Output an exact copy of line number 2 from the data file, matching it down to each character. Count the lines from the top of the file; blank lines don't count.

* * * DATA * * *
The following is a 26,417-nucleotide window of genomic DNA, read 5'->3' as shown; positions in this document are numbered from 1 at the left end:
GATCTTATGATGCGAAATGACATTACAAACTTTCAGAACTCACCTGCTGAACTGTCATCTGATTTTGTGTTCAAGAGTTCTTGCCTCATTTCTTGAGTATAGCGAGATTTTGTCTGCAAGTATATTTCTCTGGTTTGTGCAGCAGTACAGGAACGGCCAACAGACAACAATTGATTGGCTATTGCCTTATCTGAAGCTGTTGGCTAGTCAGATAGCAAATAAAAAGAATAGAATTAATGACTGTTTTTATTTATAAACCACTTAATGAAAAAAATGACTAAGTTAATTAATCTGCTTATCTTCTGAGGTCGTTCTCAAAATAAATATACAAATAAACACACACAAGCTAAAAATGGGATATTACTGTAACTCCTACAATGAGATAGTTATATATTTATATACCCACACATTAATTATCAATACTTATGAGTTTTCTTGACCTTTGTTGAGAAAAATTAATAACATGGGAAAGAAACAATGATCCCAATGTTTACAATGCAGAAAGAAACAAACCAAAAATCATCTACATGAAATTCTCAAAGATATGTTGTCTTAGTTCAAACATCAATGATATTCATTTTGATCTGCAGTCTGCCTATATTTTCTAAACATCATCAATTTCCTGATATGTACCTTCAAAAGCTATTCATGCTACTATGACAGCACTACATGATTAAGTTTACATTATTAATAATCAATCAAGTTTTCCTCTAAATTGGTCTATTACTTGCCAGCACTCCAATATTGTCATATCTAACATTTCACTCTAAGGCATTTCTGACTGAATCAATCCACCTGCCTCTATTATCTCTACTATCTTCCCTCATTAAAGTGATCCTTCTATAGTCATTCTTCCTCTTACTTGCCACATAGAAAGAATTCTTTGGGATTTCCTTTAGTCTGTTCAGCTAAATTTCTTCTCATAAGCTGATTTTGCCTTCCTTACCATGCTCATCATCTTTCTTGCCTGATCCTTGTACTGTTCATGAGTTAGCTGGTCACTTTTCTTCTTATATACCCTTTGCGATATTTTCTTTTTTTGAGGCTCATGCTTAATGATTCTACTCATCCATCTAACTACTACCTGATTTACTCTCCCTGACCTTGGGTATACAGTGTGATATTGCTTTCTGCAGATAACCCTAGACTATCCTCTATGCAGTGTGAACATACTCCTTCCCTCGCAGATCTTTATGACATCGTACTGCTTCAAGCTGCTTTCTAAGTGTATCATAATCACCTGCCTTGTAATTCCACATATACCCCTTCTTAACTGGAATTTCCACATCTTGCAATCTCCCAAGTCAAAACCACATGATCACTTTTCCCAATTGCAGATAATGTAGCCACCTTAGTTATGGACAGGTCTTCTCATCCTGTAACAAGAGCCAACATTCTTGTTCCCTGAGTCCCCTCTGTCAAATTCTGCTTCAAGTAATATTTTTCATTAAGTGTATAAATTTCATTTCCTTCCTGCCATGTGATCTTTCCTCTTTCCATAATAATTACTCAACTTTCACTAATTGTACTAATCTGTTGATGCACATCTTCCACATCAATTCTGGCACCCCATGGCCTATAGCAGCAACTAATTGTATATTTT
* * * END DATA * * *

GATCTTATGATGCGAAATGACATTACAAACTTTCAGAACTCACCTGCTGAACTGTCATCTGATTTTGTGTTCAAGAGTTCTTGCCTCATTTCTTGAGTATAGCGAGATTTTGTCTGCAAGTATATTTCTCTGGTTTGTGCAGCAGTACAGGAACGGCCAACAGACAACAATTGATTGGCTATTGCCTTATCTGAAGCTGTTGGCTAGTCAGATAGCAAATAAAAAGAATAGAATTAATGACTGTTTTTATTTATAAACCACTTAATGAAAAAAATGACTAAGTTAATTAATCTGCTTATCTTCTGAGGTCGTTCTCAAAATAAATATACAAATAAACACACACAAGCTAAAAATGGGATATTACTGTAACTCCTACAATGAGATAGTTATATATTTATATACCCACACATTAATTATCAATACTTATGAGTTTTCTTGACCTTTGTTGAGAAAAATTAATAACATGGGAAAGAAACAATGATCCCAATGTTTACAATGCAGAAAGAAACAAACCAAAAATCATCTACATGAAATTCTCAAAGATATGTTGTCTTAGTTCAAACATCAATGATATTCATTTTGATCTGCAGTCTGCCTATATTTTCTAAACATCATCAATTTCCTGATATGTACCTTCAAAAGCTATTCATGCTACTATGACAGCACTACATGATTAAGTTTACATTATTAATAATCAATCAAGTTTTCCTCTAAATTGGTCTATTACTTGCCAGCACTCCAATATTGTCATATCTAACATTTCACTCTAAGGCATTTCTGACTGAATCAATCCACCTGCCTCTATTATCTCTACTATCTTCCCTCATTAAAGTGATCCTTCTATAGTCATTCTTCCTCTTACTTGCCACATAGAAAGAATTCTTTGGGATTTCCTTTAGTCTGTTCAGCTAAATTTCTTCTCATAAGCTGATTTTGCCTTCCTTACCATGCTCATCATCTTTCTTGCCTGATCCTTGTACTGTTCATGAGTTAGCTGGTCACTTTTCTTCTTATATACCCTTTGCGATATTTTCTTTTTTTGAGGCTCATGCTTAATGATTCTACTCATCCATCTAACTACTACCTGATTTACTCTCCCTGACCTTGGGTATACAGTGTGATATTGCTTTCTGCAGATAACCCTAGACTATCCTCTATGCAGTGTGAACATACTCCTTCCCTCGCAGATCTTTATGACATCGTACTGCTTCAAGCTGCTTTCTAAGTGTATCATAATCACCTGCCTTGTAATTCCACATATACCCCTTCTTAACTGGAATTTCCACATCTTGCAATCTCCCAAGTCAAAACCACATGATCACTTTTCCCAATTGCAGATAATGTAGCCACCTTAGTTATGGACAGGTCTTCTCATCCTGTAACAAGAGCCAACATTCTTGTTCCCTGAGTCCCCTCTGTCAAATTCTGCTTCAAGTAATATTTTTCATTAAGTGTATAAATTTCATTTCCTTCCTGCCATGTGATCTTTCCTCTTTCCATAATAATTACTCAACTTTCACTAATTGTACTAATCTGTTGATGCACATCTTCCACATCAATTCTGGCACCCCATGGCCTATAGCAGCAACTAATTGTATATTTT